Head Start losing help in Howard

County no longer to discount diesel fuel, bus repairs

April 21, 2008|By Larry Carson | Larry Carson,Sun reporter

After years of providing discounted diesel fuel and repairs for Head Start buses, Howard County officials have told the nonprofit the practice must end, raising fears that increased costs will hamper educational programs for 264 children from low-income households.

The announcement came in a letter from a top county official that gave Head Start a one-week notice. The notice angered parents of Head Start children and the chairman of the county's Community Action Council board, which administers the $1.8 million-a-year program.

"I'm very upset about the whole thing," said Catherine Hall, a parent leader whose daughter, Alexis Marbury, 5, is completing her second year in Head Start this spring.

"If we can't find a provider who can provide us with cheaper gas, they're going to take it out of our budget - cut activities for the kids," said Hall, who is parent committee chairwoman. "That means paints and crayons."

Head Start has been paying $3.16 a gallon for the county's diesel fuel for the program's four school buses, which carry 30 to 42 children each. The retail price for diesel in the Mid-Atlantic area was $4.26 a gallon as of Friday, according to U.S. Department of Energy figures.

The county government has provided support to Head Start in the past, building a school for the program next to Cradlerock School in east Columbia. Two other Head Start sites are in two former county school buildings in Ellicott City and west Columbia.

Michael McPherson, Community Action Council board chairman, said he was upset by the abrupt nature of the notice from the county and has appealed to Maryland's congressional delegation for help. Head Start operates with federal funds, though a separate seven-week summer program for 144 children is paid for with a combination of state and private contributions.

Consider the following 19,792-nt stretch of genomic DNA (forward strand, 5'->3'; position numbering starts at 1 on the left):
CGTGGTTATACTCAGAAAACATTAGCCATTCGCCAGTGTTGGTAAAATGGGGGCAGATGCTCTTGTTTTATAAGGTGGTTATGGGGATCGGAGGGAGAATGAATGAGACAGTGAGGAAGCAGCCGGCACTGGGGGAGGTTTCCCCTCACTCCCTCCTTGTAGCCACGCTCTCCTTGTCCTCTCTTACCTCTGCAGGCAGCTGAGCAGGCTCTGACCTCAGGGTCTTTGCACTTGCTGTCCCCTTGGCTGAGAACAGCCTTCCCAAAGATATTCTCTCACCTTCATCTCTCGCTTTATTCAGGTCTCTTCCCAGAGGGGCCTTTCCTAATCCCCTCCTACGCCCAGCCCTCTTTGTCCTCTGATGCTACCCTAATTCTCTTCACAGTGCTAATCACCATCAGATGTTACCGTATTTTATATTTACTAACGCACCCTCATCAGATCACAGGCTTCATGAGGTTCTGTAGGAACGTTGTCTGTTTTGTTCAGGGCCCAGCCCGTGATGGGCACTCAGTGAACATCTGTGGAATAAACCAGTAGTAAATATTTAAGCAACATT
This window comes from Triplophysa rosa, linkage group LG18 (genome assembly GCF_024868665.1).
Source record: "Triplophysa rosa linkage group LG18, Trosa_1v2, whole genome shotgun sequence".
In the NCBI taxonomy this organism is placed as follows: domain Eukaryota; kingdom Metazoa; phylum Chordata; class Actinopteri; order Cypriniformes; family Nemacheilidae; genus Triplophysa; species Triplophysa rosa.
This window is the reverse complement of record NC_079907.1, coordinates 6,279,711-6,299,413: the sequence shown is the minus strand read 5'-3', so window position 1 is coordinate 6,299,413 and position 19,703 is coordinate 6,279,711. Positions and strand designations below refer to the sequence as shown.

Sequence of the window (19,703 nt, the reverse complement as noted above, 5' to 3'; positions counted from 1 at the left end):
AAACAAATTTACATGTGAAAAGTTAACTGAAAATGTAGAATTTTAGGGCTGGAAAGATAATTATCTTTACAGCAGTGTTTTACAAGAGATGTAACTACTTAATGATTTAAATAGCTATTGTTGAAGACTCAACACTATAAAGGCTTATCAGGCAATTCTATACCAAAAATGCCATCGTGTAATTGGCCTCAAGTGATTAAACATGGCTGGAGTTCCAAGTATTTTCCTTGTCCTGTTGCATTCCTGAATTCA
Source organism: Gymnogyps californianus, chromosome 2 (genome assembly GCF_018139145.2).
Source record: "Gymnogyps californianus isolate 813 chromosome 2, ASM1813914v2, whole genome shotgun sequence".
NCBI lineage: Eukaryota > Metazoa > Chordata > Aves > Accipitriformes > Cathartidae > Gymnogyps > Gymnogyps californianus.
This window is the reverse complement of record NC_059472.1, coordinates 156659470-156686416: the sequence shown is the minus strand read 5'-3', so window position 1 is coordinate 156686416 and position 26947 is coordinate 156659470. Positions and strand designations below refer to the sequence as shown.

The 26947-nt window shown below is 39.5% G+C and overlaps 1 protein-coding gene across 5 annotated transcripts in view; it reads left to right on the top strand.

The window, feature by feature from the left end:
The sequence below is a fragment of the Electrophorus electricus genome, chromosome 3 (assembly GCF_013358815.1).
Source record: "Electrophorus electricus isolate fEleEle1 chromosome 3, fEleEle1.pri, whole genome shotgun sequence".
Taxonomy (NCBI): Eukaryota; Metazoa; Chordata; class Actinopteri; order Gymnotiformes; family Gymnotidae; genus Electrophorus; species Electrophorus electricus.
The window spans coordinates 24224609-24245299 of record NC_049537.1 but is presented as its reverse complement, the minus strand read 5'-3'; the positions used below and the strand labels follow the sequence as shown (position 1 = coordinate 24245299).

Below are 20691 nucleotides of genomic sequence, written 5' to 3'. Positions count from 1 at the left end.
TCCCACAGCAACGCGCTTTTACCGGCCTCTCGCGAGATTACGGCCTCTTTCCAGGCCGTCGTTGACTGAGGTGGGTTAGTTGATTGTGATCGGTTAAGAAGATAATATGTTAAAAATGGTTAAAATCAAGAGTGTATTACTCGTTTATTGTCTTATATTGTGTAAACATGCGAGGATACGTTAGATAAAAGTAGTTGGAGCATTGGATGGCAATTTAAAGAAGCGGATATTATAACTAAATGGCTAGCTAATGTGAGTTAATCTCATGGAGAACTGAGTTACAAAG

"We've had this partnership with the county ever since the beginning of time," McPherson said. "This could end up costing us $30,000."

On April 8, Head Start received a letter from Lonnie Robbins, the county's chief administrative officer, that said support for the buses would end April 15. That was extended until May 2, and McPherson said he's hoping it can be extended again until May 22, the end of the program's academic year.

"This is something that could have been avoided if the county had sat down and let us know this was an issue," said McPherson, who is also chairman of the county's Democratic Party Central Committee. "It wasn't handled in a forthright manner."

But Robbins disagreed with McPherson's characterization of how the notification was handled, saying Head Start staffers were told of the coming change before the mailing.

"We reached out to CAC verbally before we sent the letter," he said.

Robbins said the county has no choice but to discontinue the support. He mentioned a 1998 Internal Revenue Service ruling that the county recently discovered, which prohibits the resale of gasoline on which no federal taxes are paid. In addition, the county's repairs to the vehicles could expose the government to liability.

McPherson countered that the purchase of government gas is not illegal, but the subject of an IRS rule that could be changed. And Head Start has liability insurance that would cover the county's exposure to any lawsuits, he said.

"They have no exposure," he said.

Robbins said the county is attempting to help with the transition.

"We're actually in conversation with the CAC and we're trying to work through this," he said.

Robbins concluded that the difference in gas prices shouldn't cost Head Start more than an additional $4,000 a year. The county plans to give the quasi-governmental agency about $1,000 to help ease the transition.

James B. Smith, executive director of the CAC, said Head Start has a $70,000 annual budget for fuel and repairs for the bus fleet.

The nonprofit is trying to raise funds to buy a fifth bus, but McPherson said CAC will now have to explore other options, too. Possibilities include contracting bus service with a private firm and seeking a deal with a local bus company for fuel, repairs and storage.

larry.carson@baltsun.com

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